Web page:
Sales professionals continually strive to lead prospects to saying yes. And, when yes turns out not to be an option, it's easy to think that receiving a lukewarm maybe is better than a decisive no. This is especially true for those just starting out as merchant level salespeople (MLSs). However, while a maybe might be a little easier on the ears and ego than a no, in the long run, maybe is an empty placeholder that leaves MLSs hanging.
In Good SellingSM: Thirteen Weeks to Professional Success, Paul H. Green, founder of The Green Sheet, went so far as to state, that maybe is never the right outcome. "Yes is fine, and no is fine – no will tell things you need to know, even if you don't get the account," he wrote. "Maybe is always the wrong answer. Press on!"
And he's not alone. The motto of Richard Fenton and Andrea Waltz, founders of Go For No, and authors of a book of the same name, is "Yes is the destination; no is how you get there." About their work, they stated, "The relationship you have with the word NO … what you think and feel when you hear it, and what you do afterward as a result … is THE single most important factor in determining the level of success you will achieve in your life. That's why despite having a great product, service or opportunity to offer, so many people fail to succeed in business … and in life."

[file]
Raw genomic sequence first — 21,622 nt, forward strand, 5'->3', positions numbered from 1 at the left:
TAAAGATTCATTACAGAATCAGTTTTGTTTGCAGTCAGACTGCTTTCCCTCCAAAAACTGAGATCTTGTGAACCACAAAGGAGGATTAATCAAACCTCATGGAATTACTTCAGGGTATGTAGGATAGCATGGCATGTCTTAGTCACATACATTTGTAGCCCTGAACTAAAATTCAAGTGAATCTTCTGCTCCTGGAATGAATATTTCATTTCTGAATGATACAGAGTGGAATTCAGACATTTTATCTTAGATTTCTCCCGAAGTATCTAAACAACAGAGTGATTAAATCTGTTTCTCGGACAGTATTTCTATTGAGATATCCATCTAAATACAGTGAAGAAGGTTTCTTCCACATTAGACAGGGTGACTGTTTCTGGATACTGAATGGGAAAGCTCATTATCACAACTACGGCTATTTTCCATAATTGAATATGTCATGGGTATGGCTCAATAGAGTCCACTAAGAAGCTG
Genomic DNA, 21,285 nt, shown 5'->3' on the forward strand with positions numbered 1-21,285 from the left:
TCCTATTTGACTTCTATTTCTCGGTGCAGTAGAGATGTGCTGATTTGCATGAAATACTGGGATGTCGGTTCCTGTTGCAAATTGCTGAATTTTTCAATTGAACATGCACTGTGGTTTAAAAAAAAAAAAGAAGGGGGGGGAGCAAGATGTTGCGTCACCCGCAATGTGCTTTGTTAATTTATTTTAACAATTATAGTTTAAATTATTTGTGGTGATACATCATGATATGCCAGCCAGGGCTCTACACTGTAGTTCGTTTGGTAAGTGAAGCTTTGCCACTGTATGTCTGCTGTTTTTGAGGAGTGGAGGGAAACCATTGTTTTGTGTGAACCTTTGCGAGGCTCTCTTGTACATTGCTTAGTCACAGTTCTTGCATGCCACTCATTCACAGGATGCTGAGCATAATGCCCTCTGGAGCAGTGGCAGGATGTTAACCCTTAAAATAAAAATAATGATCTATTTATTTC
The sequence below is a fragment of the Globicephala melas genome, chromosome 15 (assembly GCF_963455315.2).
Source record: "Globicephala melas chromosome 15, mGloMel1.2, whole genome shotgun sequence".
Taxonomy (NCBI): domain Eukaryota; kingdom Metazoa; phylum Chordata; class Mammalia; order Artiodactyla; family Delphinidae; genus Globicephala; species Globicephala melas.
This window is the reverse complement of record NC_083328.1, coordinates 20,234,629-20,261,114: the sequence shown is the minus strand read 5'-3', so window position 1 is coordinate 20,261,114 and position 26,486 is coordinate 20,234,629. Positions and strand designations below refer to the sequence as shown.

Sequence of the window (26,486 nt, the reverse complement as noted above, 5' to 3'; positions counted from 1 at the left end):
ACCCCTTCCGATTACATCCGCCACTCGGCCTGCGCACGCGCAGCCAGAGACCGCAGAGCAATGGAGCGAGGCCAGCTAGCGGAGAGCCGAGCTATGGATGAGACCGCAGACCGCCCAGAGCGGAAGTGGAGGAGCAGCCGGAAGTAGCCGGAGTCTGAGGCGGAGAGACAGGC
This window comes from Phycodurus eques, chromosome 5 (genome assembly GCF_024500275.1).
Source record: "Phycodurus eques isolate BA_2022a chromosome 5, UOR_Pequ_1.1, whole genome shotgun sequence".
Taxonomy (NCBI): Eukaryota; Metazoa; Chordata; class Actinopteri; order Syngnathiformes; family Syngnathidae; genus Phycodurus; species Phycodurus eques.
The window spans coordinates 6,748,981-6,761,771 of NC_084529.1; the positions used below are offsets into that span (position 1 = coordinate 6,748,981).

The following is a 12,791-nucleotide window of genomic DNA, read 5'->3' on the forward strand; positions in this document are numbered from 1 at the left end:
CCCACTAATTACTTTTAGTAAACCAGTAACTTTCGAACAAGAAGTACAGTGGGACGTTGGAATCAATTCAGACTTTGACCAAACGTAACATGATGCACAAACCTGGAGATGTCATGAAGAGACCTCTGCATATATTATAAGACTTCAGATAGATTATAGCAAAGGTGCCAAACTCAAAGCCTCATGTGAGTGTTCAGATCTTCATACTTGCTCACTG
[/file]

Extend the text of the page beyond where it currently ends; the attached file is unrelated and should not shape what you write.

They went on to say it doesn't have to be that way. "A simple change in attitude and perspective could transform you from someone who is slowed down by failure and rejection into someone who is actually energized by it," they added.
In "Let merchants say no to you," The Green Sheet, Nov. 25, 2013, issue 13:11:02, Jeff Fortney stated that even the best salespeople have chased a few maybes in their time. "However, accomplished agents know that chasing maybes costs time that could be spent on real deals," he wrote. "They realize that maybe really means no."
Fortney went on to say that MLSs can learn to avoid maybes. "When a merchant responds with a maybe statement, rather than agree immediately to the request for delay, give the prospect permission to say no," he wrote, adding that sometimes all it takes is letting the merchant know your feelings won't be hurt if the merchant declines your offer.
Fortney added that merchants will often open up at this point, and with a little thoughtful probing it's possible to find out why the merchant turned down your offer. "Many rejections are filled with lessons that may make the next no a yes," he noted.
Also, after a rejection, move on quickly but not immediately. Reflect on why you sought this opportunity, what factors led to the merchant's decision, and what pain points you missed, so you can improve the likelihood you'll get to yes the next time.
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